Crowding in ED has, over a period of two decades, become a global issue in the healthcare system. ED crowding itself can lead to an increase in unexpected events, service delays, mortality and hospital LOS. As such, it is crucial to resolve the issue of ED crowding.2,7 The causes of ED crowding can be divided into three factors: input, throughput and output.8 Input and output factors are wider health issues that involve external aspects and hospital policy. The throughput process focusses on patient flow and the achievement of predetermined time targets. Based on the Time Frame Guide Emergency Model of Care, the maximum duration for throughput process is 4 hours, which is divided into three timeframes.9 The first starts from the time of arrival at the ED (registration), followed by triage/sorting of patients based on their acuity level, conducting the assessment (initial examination and support diagnostic), as well as designing a clinical management plan. The second timeframe is the duration of medical review and consultation. In this time, the patient is reviewed by specialist teams, and consultations are made, and it ends before the dispositions or decision by the doctors. The third timeframe is related to the duration of disposition or decision made by doctors, including the waiting time for the transfer of a patient out of ED to be admitted, surgery, or other specific procedures.8,9 Any delays in the throughput process can potentially lead to ED crowding and cause prolonged LOS. The current study was planned to identify and analyse the determinant of EDLOS in an urban setting.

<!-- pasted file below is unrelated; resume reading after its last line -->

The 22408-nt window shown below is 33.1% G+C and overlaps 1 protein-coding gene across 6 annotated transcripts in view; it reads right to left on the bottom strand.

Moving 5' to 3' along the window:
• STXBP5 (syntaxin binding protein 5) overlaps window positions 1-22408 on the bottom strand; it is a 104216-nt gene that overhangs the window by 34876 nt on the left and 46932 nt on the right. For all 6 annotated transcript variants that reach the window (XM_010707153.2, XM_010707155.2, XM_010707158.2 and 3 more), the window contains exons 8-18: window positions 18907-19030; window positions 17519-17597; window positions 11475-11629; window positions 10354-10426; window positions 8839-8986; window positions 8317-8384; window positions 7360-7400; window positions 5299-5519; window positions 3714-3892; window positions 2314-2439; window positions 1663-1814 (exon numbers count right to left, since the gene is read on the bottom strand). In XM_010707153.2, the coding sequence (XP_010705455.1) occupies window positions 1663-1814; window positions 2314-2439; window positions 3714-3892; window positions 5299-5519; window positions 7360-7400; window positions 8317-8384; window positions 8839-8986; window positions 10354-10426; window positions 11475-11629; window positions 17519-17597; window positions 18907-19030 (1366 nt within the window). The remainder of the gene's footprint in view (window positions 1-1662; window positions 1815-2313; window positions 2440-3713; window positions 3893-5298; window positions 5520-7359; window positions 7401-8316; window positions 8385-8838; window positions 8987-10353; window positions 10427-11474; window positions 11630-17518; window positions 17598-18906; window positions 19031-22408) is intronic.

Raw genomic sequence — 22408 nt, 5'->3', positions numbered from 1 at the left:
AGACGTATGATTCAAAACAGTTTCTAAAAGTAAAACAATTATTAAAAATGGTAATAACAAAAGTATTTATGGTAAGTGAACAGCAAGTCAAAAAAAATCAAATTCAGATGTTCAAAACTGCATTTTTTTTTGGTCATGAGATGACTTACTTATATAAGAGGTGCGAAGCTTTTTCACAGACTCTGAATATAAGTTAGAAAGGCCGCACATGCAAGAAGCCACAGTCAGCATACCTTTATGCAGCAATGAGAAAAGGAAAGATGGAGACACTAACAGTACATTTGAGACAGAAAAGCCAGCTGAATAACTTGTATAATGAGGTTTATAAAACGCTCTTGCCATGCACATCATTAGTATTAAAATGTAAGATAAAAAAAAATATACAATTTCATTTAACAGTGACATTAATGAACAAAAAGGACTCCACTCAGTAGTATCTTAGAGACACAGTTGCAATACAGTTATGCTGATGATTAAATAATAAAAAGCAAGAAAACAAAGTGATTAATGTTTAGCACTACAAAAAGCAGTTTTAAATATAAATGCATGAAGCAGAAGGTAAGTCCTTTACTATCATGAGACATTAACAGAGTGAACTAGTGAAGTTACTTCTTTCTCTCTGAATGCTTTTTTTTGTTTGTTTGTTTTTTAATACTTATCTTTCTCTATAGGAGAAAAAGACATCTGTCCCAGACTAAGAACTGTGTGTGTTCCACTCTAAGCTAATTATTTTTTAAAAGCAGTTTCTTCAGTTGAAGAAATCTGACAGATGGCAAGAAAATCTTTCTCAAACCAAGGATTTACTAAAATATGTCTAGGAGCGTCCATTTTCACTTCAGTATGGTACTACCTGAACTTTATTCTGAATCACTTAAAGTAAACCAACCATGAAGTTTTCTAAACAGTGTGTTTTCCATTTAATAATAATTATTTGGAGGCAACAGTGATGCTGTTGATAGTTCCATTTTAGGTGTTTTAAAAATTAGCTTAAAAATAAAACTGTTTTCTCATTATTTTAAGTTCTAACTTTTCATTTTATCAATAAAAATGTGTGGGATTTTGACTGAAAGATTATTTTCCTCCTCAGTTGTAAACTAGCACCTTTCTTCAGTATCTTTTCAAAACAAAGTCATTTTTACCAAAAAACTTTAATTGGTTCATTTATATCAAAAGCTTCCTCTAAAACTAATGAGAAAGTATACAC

Patients and methods
The analytical, descriptive, cross-sectional study was conducted from December 20 to 31, 2017, at the Centre of Referral Hospital after approval from the ethics review committee of Dr Soetomo General Hospital, Surabaya, Indonesia. The sample was raised using consecutive sampling technique. Those included were patients of either gender aged 18 years and older, who had yellow, red or blue label during triage based on the Australian Triage Scale10,11, and required further action, such as diagnosis or hospitalisation, and were not death on arrival (DOA) or death after arrival (DAA) cases. Those with incomplete documents or unwilling to participate were excluded. Informed consent was obtained from the patients.
Assessment of LOS began from the arrival time of each patient in the triage room to the time of in-patient decision. The Emergency Department Wait Time Indicator Calculation Toolkit of the Canadian Institute for Health Information was used for the purpose.12